The 36 saints….ask the the rabbi

December 19, 2017 by Rabbi Raymond Apple
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Rabbi Raymond Apple has the answer about the 36 hidden saints.

Rabbi Raymond Apple

Q. I have heard that Judaism believes there are 36 unsung heroes in every generation. What does this concept mean?

A. This fascinating topic of 36 hidden saints of each generation, the “Lamed-Vav Tzaddikim”, has several principles:

• The world rests on righteousness, especially on righteous people.
• They are often not aware of their own greatness: Moses “knew not that his face shone” (Ex. 34:35).
• If their greatness were known, the spell would be broken.
• Each generation has 36 such “tzaddikim”.

Andre Schwarz-Bart used the theme to build his novel, “The Last of the Just”, 1959. It depicts generations of inherited virtue beginning in the Middle Ages and ending with the Holocaust.

The story is intriguing and addictive, but historically questionable – not in relation to the events it relates, since a novel is not a history, but because there is no evidence that being a “Lamed-Vavnik” is inherited and can come to an end.

What is the basis of the concept? Mishlei 10:25 says the tzaddik is the foundation of the world. The Talmud says that every generation has tzaddikim who are as great as the patriarchs.

How many are there in each age? There are various views; the sages of Eretz Yisrael (Chullin 92a) say 30, the Babylonians (Sanh. 97b) say 36. Both figures are supported by gematrias.

Why these numbers, which are both multiples of 6? And where do we get the idea of tzaddikim being concealed?

The significance of 6 is that it is not 7. 7 represents completeness, 6 symbolises imperfection, like a week without Shabbat: so in a sense the tzaddik is the Shabbat of the world. 36 is six sixes.

In Alexandrian Jewish philosophy, imperfection is 6 squared; in astrology there are 36 decans, each governing ten degrees of the 360 degree zodiac, and medieval manuscripts give each of them the name of a Biblical character from Adam to Ezra.

The idea that the power of the righteous depends on their concealment is quite recent, though Judaism is punctuated by stories of modest tzaddikim.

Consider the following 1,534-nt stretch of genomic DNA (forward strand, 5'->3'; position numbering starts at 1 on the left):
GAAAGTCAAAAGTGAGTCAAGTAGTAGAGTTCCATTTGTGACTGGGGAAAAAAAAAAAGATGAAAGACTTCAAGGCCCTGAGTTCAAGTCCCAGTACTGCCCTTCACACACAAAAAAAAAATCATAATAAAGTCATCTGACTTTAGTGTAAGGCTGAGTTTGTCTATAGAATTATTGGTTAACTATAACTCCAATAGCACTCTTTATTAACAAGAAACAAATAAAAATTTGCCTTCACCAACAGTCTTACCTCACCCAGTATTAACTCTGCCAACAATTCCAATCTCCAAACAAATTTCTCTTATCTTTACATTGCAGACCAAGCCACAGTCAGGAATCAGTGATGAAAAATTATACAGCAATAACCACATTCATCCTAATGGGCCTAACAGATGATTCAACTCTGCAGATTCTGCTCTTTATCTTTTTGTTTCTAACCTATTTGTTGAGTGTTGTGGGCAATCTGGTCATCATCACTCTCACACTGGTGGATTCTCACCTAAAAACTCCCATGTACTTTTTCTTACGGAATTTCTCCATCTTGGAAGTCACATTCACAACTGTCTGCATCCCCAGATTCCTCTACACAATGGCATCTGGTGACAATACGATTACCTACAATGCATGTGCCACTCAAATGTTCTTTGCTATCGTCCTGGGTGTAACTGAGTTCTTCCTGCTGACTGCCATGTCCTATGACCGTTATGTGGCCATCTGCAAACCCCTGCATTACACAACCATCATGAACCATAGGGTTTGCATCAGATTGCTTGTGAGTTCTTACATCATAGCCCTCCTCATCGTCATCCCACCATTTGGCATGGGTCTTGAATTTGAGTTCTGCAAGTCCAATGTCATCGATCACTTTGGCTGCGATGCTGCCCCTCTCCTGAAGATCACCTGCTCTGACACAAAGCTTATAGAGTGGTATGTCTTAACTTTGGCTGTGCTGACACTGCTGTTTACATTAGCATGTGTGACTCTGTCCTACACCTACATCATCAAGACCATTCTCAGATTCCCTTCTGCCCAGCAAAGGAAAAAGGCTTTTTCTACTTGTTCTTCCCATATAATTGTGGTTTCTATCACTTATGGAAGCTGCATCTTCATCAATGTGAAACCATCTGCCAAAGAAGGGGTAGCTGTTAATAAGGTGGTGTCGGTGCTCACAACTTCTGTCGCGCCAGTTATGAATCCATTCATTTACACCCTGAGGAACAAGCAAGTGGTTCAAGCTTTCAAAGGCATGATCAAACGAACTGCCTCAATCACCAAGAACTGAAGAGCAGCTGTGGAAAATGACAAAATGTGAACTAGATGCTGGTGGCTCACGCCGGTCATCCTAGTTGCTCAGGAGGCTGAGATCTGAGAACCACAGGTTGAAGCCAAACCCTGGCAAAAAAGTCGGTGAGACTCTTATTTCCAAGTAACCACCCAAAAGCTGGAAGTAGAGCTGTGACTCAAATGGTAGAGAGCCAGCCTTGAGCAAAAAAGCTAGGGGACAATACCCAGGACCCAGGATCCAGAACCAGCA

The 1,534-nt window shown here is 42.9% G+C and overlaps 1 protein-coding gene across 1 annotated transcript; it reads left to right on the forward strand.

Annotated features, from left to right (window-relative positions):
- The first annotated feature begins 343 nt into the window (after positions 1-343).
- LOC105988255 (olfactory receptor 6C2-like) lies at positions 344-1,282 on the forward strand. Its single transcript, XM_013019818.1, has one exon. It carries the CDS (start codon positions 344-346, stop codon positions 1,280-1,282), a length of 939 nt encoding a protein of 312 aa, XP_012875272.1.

Gershom Scholem thinks the Jewish idea of hidden saints may have been adopted and developed in Islam and re-entered Judaism in the distinction between the “concealed” and “revealed” tzaddik, the “nistar” and “mefursam”, and the Chassidic doctrine that anyone can have latent messianic potential.

The two concepts – the 36 saints and the latent messiah – appear to have become woven together to produce the idea that one of the 36 tzaddikim of the age is the Mashi’ach, who will be revealed only if the generation is worthy.

The message is twofold: my quiet unassuming neighbour may be a “Lamed-Vavnik”: so may I; and no-one should be too impressed or intimidated by noisy, assertive religiosity. Real piety does not need to throw stones or go on parade.

DON’T ASK

Out of sheer kindness you sometimes ask a friend, “How are you?” and the answer is, “You shouldn’t ask… my head hurts, my back hurts, my legs hurt; I’m going to the doctor, the physiotherapist, the acupuncturist, the psychiatrist, all the ‘ists you can think of. How am I? You shouldn’t ask!”

In Judaism, the rule is quite different. On Pesach, for example, you should, you must ask. Without the questions there would be no Seder.

Questions are part of every aspect of Jewish life. The questions are sometimes for rabbis; on religious and ethical issues, one must use the rabbi for information and guidance.

Sometimes our questions are for God; one that Moses addressed to the Almighty echoes through the ages – “Why do You deal harshly with Your people?”

Sometimes the questions are for ourselves; at the very beginning of history God asks Adam, “Where are you?”

The one thing that a Jew should not do is to imagine that “M’darf nicht fregen” – “one shouldn’t ask questions”. Nor should one say, “Az m’fregt a sha’olah, iz treif” – “if you ask a question, the answer is always no!”

Abraham, Moses, Job, Rabbi Akiva… all asked God difficult questions about how He ran the universe, and God did not remove them from Jewish history. God gave us minds and expects us to use them.

So what if the questions we ask of other people, God, or ourselves are difficult? It is said that a chief rabbi of London, Hirschel Levin, was asked why he was leaving and he answered, “Because that’s the first question anyone has asked me!”

In today’s world so much is happening, and we dare not squash or suppress our curiosity. In Jewish life likewise. The Midrash says that when a child asks, “What is Judaism?” it is a bad sign because there is ignorance; but a good sign, because there is interest.

Where do you find answers? Buy books and read them. Attend courses and classes, and get your mind working. Find a mentor, and ask questions. Use the electronic media; the Internet is a remarkable source of stimulation.

Above all, never pretend that you know enough and are comfortable with the sort of Jew you are. The best Jew is the one who every day is trying to become a better Jew.

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